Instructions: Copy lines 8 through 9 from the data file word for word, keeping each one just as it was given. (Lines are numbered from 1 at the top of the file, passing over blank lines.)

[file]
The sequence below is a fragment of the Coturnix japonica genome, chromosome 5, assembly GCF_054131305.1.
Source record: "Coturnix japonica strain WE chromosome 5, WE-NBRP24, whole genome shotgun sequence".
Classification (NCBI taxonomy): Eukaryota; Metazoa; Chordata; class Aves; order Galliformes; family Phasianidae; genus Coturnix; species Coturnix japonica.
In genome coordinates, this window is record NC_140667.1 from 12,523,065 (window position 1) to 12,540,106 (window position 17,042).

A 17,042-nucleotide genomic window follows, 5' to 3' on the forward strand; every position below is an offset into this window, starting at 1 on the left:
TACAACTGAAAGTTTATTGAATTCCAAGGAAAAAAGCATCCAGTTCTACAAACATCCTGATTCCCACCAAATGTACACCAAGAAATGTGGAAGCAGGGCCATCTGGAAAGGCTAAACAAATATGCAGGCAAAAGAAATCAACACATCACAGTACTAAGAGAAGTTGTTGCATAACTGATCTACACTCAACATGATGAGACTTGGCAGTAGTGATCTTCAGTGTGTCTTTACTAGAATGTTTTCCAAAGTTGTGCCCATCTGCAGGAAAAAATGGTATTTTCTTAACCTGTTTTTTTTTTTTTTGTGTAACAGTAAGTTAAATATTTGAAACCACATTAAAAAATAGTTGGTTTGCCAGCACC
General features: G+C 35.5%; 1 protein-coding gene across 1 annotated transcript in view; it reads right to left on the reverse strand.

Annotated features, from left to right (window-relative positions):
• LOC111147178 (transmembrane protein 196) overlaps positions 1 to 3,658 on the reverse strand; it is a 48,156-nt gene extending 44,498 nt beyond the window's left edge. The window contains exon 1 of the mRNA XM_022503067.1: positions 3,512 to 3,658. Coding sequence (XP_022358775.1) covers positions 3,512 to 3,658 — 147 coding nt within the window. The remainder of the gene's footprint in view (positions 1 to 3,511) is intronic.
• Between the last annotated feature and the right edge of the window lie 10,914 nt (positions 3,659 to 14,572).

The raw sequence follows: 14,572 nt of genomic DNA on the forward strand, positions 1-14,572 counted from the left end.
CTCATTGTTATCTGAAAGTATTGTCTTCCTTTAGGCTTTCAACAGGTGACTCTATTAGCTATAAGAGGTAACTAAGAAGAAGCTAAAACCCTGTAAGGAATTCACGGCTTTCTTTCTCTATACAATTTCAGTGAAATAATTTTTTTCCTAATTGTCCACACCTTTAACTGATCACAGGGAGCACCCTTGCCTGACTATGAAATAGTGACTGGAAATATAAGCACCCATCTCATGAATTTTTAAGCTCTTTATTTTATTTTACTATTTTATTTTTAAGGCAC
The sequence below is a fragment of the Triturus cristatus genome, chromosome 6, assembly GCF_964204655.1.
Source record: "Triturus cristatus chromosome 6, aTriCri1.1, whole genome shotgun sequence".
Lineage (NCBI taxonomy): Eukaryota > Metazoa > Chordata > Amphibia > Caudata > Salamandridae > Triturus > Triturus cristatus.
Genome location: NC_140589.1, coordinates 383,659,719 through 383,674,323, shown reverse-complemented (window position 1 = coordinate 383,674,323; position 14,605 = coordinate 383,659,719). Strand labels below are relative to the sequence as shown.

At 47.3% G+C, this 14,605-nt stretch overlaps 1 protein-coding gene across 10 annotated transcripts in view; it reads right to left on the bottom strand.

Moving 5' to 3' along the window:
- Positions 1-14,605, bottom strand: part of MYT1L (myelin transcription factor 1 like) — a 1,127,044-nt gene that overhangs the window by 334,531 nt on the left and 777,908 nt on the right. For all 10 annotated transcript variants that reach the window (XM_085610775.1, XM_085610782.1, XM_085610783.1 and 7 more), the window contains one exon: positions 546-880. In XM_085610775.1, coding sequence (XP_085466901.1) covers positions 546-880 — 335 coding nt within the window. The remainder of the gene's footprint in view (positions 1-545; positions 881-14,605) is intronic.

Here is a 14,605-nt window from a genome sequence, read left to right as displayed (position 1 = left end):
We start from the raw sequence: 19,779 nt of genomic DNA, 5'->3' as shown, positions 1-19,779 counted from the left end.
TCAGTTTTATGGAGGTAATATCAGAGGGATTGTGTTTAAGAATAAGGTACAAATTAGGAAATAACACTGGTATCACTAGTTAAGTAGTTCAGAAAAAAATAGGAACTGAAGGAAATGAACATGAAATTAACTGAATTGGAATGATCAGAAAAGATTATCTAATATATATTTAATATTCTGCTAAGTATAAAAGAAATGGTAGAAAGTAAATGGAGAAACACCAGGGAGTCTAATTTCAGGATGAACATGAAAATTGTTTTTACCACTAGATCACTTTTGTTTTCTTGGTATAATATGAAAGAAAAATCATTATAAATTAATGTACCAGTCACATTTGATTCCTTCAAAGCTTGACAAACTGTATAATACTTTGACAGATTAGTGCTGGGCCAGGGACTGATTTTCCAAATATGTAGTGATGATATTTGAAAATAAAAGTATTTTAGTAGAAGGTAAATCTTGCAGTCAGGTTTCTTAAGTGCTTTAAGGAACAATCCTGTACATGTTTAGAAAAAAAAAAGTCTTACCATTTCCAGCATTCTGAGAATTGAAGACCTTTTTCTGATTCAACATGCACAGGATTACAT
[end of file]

Annotated features, from left to right (window-relative positions):
• LOC111147178 (transmembrane protein 196) overlaps positions 1 to 3,658 on the reverse strand; it is a 48,156-nt gene extending 44,498 nt beyond the window's left edge. The window contains exon 1 of the mRNA XM_022503067.1: positions 3,512 to 3,658. Coding sequence (XP_022358775.1) covers positions 3,512 to 3,658 — 147 coding nt within the window. The remainder of the gene's footprint in view (positions 1 to 3,511) is intronic.